In 1929 my grandmother, who was ten years old at the time, was sent to rural Japan to care for her ailing grandmother. My family were farmers – both in the United States and in Japan. The farming techniques used on the family farm in Japan were dramatically different from the modern fertilisers and petrol tractors the family used on the farm in Washington State. My grandmother shared stories of farming techniques in Japan that had not changed in centuries like collecting fertiliser from the family out house and scattering this across the fields; planting and harvesting by hand; starting a pine needle fire to cook rice; and washing clothing in the local stream.
Fast forward nearly 90 years and I am sitting in my home office, conducting a live interview over the internet with Deb Miles from the Queensland State Library Service, listening to how Deb and her team are inspiring library staff and preparing children for a future where technology continues to be a major influencer in our daily lives.
Deb described one of her team’s first forays into coding, using Ozobots to create a farming game for the future. In this game, children are farmers who need to use fully automated machines to tend their fields. They programme these machines (the Ozobots) to travel across a map to plant, tend and harvest their fields. Could this be the future of farming technology? Will farmers be our next generation of coders?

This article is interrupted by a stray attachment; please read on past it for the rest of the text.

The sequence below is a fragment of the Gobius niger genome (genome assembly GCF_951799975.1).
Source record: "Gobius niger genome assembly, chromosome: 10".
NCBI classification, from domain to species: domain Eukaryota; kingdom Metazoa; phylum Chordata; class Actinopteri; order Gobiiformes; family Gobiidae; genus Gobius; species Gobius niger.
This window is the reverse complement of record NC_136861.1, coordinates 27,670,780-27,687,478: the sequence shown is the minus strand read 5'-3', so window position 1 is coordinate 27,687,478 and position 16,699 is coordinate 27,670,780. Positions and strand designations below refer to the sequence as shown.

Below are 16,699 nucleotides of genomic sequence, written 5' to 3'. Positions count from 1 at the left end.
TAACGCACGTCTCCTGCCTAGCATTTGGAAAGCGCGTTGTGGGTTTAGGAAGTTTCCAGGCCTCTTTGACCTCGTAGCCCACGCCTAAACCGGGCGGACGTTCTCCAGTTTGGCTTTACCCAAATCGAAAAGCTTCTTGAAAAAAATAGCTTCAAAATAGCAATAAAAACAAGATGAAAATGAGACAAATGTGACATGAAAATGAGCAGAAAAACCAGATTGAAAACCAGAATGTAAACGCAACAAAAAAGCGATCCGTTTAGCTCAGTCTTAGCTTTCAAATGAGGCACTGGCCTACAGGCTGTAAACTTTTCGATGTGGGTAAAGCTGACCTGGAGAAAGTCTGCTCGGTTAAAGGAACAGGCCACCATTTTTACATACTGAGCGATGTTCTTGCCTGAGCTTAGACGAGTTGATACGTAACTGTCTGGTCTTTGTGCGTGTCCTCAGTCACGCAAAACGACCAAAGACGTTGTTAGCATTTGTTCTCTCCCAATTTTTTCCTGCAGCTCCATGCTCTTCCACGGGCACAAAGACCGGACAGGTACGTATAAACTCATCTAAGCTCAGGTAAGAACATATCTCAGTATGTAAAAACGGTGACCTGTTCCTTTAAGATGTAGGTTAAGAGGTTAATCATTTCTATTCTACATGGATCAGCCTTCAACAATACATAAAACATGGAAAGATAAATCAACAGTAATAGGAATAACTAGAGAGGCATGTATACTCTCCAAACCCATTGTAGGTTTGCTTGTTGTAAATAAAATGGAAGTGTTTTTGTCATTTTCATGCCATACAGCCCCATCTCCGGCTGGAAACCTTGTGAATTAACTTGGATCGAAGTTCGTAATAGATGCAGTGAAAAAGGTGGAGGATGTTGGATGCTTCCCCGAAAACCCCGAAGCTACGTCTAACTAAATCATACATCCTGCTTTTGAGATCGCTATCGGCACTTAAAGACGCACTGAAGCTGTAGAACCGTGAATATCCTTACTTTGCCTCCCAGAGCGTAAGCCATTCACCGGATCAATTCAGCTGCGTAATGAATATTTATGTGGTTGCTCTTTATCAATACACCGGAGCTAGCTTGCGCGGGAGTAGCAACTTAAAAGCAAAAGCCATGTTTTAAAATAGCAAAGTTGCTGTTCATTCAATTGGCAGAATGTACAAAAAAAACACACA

Listening to Deb speak about the game instantly made me think of how vastly different farming techniques are and the dramatic shifts in technology that have taken place in the last century. It was an important reminder of a lesson I learnt as a teacher – we are preparing most children to fill jobs that do not yet exist.
I wasn’t familiar with Ozobots before I met Deb. They are small toys that read lines drawn on a page. They will follow the lines that have been drawn and you can programme them to do different things by changing the colours of the lines.
In the game, participants create codes to move the Ozobots around. The rules are simple and the game has been designed to evolve as people play it and staff are encouraged to think of adaptations.
Thinking back to my grandmother’s stories I realised how the purpose of farming hasn’t changed for millennia, however the way we do it is constantly evolving. In the same way, the purpose of libraries – a place where anyone can gain information and knowledge – is still relevant in today’s world, and that just like the future farmers of Australia need to think about how farming will evolve in the next century, library staff need to think about how and what knowledge and information will need to be shared with people to ensure we continue to fulfil our purpose.
The interview with Deb was done as part of the Innovation Network – a community created by and for public librarians to encourage sharing and help inspire library staff to continue to help libraries evolve to the changing needs of our communities in the UK. If you are a public librarian and are interested in joining our conversation please contact Ethan Ohs